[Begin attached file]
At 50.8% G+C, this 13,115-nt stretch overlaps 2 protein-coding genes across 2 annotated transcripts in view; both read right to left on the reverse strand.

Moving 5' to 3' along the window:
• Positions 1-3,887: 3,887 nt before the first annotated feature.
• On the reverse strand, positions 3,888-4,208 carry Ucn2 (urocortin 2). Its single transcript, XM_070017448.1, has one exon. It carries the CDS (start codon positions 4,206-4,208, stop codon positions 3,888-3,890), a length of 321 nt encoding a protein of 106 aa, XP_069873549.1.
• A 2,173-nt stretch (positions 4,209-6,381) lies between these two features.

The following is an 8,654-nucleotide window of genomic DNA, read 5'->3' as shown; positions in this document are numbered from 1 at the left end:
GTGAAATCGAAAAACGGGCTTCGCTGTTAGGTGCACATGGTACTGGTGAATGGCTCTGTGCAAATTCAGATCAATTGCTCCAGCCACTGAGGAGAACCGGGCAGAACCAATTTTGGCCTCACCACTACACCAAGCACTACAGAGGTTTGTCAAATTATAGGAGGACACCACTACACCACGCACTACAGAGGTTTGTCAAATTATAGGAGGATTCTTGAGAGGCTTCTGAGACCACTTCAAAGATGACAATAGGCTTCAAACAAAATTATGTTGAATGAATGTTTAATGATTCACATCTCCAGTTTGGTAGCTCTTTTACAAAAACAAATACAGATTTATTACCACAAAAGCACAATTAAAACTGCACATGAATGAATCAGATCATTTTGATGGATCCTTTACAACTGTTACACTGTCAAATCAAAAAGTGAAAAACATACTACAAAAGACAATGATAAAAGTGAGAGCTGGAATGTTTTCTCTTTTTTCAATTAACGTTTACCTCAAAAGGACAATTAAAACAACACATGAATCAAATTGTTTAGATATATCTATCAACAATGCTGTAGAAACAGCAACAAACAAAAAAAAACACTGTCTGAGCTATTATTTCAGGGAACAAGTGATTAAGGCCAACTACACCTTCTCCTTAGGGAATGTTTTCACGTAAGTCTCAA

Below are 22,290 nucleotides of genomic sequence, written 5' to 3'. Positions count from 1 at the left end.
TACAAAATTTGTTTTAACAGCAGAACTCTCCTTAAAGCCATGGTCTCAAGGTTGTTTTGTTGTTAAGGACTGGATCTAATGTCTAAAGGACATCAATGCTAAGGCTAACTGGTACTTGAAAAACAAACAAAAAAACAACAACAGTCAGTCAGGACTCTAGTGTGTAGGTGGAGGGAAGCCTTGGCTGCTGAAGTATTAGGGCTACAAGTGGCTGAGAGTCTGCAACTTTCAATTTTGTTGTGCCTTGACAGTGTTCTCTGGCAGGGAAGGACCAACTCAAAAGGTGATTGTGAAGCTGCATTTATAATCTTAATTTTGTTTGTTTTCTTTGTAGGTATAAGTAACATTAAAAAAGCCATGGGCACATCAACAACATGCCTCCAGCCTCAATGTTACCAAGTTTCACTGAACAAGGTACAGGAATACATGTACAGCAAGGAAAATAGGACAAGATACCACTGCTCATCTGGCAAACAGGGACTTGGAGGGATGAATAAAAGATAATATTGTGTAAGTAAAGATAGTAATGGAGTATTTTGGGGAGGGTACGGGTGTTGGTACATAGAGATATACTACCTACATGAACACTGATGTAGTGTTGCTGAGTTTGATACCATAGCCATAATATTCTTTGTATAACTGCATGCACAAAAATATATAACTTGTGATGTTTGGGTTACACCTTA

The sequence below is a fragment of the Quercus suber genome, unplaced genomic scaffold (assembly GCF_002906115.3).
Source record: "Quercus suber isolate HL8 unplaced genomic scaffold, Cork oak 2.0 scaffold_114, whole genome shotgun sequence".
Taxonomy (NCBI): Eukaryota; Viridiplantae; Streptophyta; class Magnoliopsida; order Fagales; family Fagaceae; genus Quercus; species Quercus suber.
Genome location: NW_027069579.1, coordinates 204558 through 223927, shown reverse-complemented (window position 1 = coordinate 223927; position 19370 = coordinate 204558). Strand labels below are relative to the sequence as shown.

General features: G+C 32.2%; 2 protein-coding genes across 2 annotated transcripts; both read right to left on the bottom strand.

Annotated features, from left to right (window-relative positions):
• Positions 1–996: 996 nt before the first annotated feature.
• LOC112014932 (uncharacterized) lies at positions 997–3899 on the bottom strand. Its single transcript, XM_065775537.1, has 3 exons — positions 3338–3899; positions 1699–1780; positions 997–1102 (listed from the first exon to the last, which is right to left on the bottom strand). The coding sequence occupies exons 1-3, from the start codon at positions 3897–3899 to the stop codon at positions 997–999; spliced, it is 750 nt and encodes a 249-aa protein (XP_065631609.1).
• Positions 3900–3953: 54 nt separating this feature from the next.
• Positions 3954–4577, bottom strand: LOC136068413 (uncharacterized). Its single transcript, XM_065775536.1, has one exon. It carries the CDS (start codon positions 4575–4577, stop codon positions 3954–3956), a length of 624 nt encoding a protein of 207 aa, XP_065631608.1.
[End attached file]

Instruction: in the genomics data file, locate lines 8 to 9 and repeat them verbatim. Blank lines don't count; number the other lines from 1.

Below are 22,290 nucleotides of genomic sequence, written 5' to 3'. Positions count from 1 at the left end.
TACAAAATTTGTTTTAACAGCAGAACTCTCCTTAAAGCCATGGTCTCAAGGTTGTTTTGTTGTTAAGGACTGGATCTAATGTCTAAAGGACATCAATGCTAAGGCTAACTGGTACTTGAAAAACAAACAAAAAAACAACAACAGTCAGTCAGGACTCTAGTGTGTAGGTGGAGGGAAGCCTTGGCTGCTGAAGTATTAGGGCTACAAGTGGCTGAGAGTCTGCAACTTTCAATTTTGTTGTGCCTTGACAGTGTTCTCTGGCAGGGAAGGACCAACTCAAAAGGTGATTGTGAAGCTGCATTTATAATCTTAATTTTGTTTGTTTTCTTTGTAGGTATAAGTAACATTAAAAAAGCCATGGGCACATCAACAACATGCCTCCAGCCTCAATGTTACCAAGTTTCACTGAACAAGGTACAGGAATACATGTACAGCAAGGAAAATAGGACAAGATACCACTGCTCATCTGGCAAACAGGGACTTGGAGGGATGAATAAAAGATAATATTGTGTAAGTAAAGATAGTAATGGAGTATTTTGGGGAGGGTACGGGTGTTGGTACATAGAGATATACTACCTACATGAACACTGATGTAGTGTTGCTGAGTTTGATACCATAGCCATAATATTCTTTGTATAACTGCATGCACAAAAATATATAACTTGTGATGTTTGGGTTACACCTTA